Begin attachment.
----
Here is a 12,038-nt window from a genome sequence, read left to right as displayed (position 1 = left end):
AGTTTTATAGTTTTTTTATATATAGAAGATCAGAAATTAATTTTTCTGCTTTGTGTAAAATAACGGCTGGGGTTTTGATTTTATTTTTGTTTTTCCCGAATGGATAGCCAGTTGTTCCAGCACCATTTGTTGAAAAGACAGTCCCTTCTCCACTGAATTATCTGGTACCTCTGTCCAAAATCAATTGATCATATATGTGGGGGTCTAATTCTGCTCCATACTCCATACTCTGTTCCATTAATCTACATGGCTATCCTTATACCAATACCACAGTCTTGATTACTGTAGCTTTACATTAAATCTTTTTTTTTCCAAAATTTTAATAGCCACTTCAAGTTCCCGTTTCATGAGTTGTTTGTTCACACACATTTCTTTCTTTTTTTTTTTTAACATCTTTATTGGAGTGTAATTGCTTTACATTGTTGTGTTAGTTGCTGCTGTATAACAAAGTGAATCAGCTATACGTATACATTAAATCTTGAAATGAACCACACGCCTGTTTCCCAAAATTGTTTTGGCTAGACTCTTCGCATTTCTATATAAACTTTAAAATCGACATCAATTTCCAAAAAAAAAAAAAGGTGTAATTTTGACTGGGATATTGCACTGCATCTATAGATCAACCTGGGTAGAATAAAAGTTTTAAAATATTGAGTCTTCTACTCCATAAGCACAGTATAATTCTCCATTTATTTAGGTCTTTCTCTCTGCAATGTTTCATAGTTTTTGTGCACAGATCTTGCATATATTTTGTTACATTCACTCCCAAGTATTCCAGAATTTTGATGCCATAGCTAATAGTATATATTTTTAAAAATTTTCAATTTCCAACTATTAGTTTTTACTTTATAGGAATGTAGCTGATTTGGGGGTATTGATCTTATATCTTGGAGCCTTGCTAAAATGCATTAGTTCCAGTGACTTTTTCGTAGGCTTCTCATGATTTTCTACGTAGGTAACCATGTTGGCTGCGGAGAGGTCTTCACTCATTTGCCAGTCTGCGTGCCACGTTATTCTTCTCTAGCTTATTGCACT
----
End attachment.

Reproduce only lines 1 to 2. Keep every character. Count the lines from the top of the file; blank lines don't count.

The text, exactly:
Here is a 12,038-nt window from a genome sequence, read left to right as displayed (position 1 = left end):
AGTTTTATAGTTTTTTTATATATAGAAGATCAGAAATTAATTTTTCTGCTTTGTGTAAAATAACGGCTGGGGTTTTGATTTTATTTTTGTTTTTCCCGAATGGATAGCCAGTTGTTCCAGCACCATTTGTTGAAAAGACAGTCCCTTCTCCACTGAATTATCTGGTACCTCTGTCCAAAATCAATTGATCATATATGTGGGGGTCTAATTCTGCTCCATACTCCATACTCTGTTCCATTAATCTACATGGCTATCCTTATACCAATACCACAGTCTTGATTACTGTAGCTTTACATTAAATCTTTTTTTTTCCAAAATTTTAATAGCCACTTCAAGTTCCCGTTTCATGAGTTGTTTGTTCACACACATTTCTTTCTTTTTTTTTTTTAACATCTTTATTGGAGTGTAATTGCTTTACATTGTTGTGTTAGTTGCTGCTGTATAACAAAGTGAATCAGCTATACGTATACATTAAATCTTGAAATGAACCACACGCCTGTTTCCCAAAATTGTTTTGGCTAGACTCTTCGCATTTCTATATAAACTTTAAAATCGACATCAATTTCCAAAAAAAAAAAAAGGTGTAATTTTGACTGGGATATTGCACTGCATCTATAGATCAACCTGGGTAGAATAAAAGTTTTAAAATATTGAGTCTTCTACTCCATAAGCACAGTATAATTCTCCATTTATTTAGGTCTTTCTCTCTGCAATGTTTCATAGTTTTTGTGCACAGATCTTGCATATATTTTGTTACATTCACTCCCAAGTATTCCAGAATTTTGATGCCATAGCTAATAGTATATATTTTTAAAAATTTTCAATTTCCAACTATTAGTTTTTACTTTATAGGAATGTAGCTGATTTGGGGGTATTGATCTTATATCTTGGAGCCTTGCTAAAATGCATTAGTTCCAGTGACTTTTTCGTAGGCTTCTCATGATTTTCTACGTAGGTAACCATGTTGGCTGCGGAGAGGTCTTCACTCATTTGCCAGTCTGCGTGCCACGTTATTCTTCTCTAGCTTATTGCACT